Westerns have a certain timelessness to them that will always attract me to the genre. We’ve certainly seen revisionist Westerns and modern adaptations, but there is this vacuum that Westerns create to place their stories and characters in a distant time and place without ever really becoming a period piece, which pulls me closer to works in the style. Oddly, I related to the Western films even though the only connection I had to them was the fact that I grew up in Texas, but even the Texas I knew was so far removed from that of Duel in the Sun and For A Few Dollars More that I had no reason at all to connect with the genre, yet, I felt this extraordinary bond with it, despite the fact that I am a Vietnamese-American female. After much contemplation, I realized that the gun play did not tie me to Westerns–their code of ethics did. Western rules for morality, though today often scorned as barbaric, felt more reasonable to me than those of modern times, and the Western sense of honor especially resonated with my Vietnamese-Buddhist upbringing.
Given my own fascination (and borderline obsession) with the moral undercurrents of the genre, I always wondered how I would interpret Westerns to children, especially since I myself did not begin to devour the films until I was a teenager. How do you adapt the archetypal bounty hunter into an occupation that is less egregious to explain? How do you convey governmental corruption? How do you represent differences between different regions of the United States without being overly simplistic and patronizing? And most importantly, how do you convey the Western essence of adventure, defiance, and triumph without using violence (since I’m certain that most parents will not want to explain the technicalities of a duel to a child right before bedtime; I know mine left that discussion to my American history teachers when they explained the Burr-Hamilton duel and how a cornerstone of American government died in such an ordeal)?
Yehudi Mercado’s Pantalones, TX answers these questions with the adventures of kid daredevil and wild child Chico Bustamente as he attempts to become a legend in Texas history. Chico, as the bold and flashy folk hero of the town of Pantalones, TX, channels the fiercely independent and outspoken persona of the bounty hunters of Westerns but in a bit of a more modern time and with more societal accepted intentions. Rather than chasing a band of criminals or seeking revenge, Chico aims to have his own page in Texas history, but to do that, he must do something that tests the limits of humans.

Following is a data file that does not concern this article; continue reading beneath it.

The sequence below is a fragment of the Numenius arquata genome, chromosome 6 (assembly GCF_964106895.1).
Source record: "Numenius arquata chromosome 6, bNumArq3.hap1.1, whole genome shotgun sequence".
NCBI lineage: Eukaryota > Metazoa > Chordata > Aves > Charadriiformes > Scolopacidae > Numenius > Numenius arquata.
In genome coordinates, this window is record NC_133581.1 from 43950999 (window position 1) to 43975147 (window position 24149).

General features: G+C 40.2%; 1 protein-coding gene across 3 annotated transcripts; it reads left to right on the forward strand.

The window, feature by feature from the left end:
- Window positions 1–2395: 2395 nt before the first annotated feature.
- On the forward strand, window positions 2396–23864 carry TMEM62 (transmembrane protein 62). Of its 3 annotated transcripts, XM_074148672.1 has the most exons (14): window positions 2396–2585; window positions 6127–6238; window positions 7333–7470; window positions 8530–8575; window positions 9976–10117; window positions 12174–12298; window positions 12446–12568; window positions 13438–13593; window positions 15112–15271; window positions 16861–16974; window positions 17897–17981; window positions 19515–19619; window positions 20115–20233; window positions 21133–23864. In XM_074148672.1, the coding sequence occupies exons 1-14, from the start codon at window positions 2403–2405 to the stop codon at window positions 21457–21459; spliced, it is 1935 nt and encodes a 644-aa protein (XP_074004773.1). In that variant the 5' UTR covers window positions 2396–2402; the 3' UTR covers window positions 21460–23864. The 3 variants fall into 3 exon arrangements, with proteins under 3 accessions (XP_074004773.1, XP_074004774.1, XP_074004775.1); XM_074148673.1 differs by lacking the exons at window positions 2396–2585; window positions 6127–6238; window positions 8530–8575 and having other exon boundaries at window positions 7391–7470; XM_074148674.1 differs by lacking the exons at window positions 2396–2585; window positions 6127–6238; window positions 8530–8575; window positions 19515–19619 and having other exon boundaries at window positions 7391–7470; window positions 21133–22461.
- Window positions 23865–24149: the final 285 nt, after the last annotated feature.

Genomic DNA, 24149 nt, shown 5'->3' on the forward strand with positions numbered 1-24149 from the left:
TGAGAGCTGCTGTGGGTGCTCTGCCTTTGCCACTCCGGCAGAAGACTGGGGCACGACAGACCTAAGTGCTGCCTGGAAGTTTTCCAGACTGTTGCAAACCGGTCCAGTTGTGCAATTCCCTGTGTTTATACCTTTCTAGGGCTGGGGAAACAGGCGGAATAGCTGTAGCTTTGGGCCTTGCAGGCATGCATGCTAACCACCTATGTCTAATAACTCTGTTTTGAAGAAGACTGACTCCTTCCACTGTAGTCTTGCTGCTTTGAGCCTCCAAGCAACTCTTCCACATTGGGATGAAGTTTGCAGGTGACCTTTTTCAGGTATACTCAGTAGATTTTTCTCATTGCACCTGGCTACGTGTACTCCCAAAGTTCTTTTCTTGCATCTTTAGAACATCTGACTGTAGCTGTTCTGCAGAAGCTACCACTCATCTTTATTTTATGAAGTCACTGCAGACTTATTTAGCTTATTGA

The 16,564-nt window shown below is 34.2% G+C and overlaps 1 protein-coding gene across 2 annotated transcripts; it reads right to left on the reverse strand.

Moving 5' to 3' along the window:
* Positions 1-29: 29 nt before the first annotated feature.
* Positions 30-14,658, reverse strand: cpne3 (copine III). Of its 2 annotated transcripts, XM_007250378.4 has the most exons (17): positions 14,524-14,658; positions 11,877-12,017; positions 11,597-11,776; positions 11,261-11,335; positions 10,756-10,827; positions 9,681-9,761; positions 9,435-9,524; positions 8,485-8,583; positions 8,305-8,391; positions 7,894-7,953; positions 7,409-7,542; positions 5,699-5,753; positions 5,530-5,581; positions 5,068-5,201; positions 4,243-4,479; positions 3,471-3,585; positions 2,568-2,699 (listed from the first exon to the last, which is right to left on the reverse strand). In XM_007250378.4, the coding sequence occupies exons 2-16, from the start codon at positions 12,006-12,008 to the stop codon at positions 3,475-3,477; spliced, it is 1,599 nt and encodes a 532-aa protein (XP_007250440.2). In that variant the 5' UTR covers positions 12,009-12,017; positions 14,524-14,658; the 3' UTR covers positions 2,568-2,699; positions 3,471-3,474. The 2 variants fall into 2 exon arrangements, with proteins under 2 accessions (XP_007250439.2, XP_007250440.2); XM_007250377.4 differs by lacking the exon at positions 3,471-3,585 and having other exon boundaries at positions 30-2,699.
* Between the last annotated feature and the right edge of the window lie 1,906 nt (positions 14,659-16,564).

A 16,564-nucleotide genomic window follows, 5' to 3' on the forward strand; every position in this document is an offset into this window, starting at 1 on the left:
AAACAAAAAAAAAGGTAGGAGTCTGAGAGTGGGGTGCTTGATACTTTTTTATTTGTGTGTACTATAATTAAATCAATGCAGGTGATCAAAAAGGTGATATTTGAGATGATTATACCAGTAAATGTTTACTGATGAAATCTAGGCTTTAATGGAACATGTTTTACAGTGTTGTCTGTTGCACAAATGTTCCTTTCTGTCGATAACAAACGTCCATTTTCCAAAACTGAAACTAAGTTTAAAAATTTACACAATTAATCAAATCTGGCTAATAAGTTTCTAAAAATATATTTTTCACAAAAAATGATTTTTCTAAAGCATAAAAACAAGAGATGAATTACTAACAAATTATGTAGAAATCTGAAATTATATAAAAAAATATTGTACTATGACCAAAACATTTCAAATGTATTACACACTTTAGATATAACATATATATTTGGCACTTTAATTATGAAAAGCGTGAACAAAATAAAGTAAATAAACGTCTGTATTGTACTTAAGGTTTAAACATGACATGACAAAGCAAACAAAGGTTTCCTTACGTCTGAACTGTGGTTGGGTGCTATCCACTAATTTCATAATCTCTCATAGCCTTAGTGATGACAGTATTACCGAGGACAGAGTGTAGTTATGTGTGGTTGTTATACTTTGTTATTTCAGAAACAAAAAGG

To make his mark, Chico attempts to wrestle clouds, windsurf over thorny patches, and form a record large cannonball splash, but these stunts fail, since they exist to only accomplish a record, not really to change the face of history. Consequently, in order to get into the record books, Chico must accomplish something far bigger and far more impacting, even if he does not know it.
Thus, when Sheriff Cornwallis presents his prized giant chicken, his edge to defeat the rival Gengo County in the culinary contest of best poultry, Chico sees an opportunity to make his record; he bets he will ride the giant chicken for nine seconds. Chico and Pig Boy prepare for this day as Bucky, a vegetarian, does too, trying to scheme up a plan to convince Chico not to eat the chicken if he successfully wins the bet. Chico succeeds as the rider, but his adventure in the history of Pantalones is far from over after the ride. Post victory, Bucky convinces Chico to free the giant chicken, and rather than basking in freedom, the chicken, named Tony in order to give him somewhat of a persona, goes rogue and pulls a Godzilla on the town. With Tony tearing apart homes and businesses, Pantalones, more than ever needs a hero, and Chico rises to the occasion, eventually learning that his love for his hometown triumphs over his desire for fame.
Illustrated with vibrant colors and an overall vivacious joy, Pantalones, TX captures the attention and imagination of all readers. Like the narrative, the visual style melds traditional Western themes and styles with contemporary cartoon sensibilities, creating an overall playful take on the Western. Altogether, the action involved with all of Chico’s stunts and challenges keeps young ones entertained, and the sly jokes about Texas history balanced against a general appreciation for Texas as an odd melting pot of old and new cultures and beliefs adds a layer of complexity to satisfy adults. Pantalones, TX updates and transforms Western motifs for modern day audiences of multiple ages, making it a strong stepping stone into Westerns for young readers and watchers or anyone interested in seeing a lighter side to the genre.
Beyond my enjoyment of the tales (and name) of Chico Bustamente, I love the Texan spirit of Pantalones, TX. As a fellow transplanted Houstonian, Yehudi Mercado manages to capture the peculiar relationship modern day Texans have with our home state. Along with Chico, we also understand that our hometown is by no means a perfect place (so much so that we no longer live there), but something about it has formed a part of our identity and, as a result, always remains in our hearts (and stomachs) to lure our souls and minds back, even if we never set foot in the state again.
Pantalones, TX by Yehudi Mercado is available via Archaia Entertainment.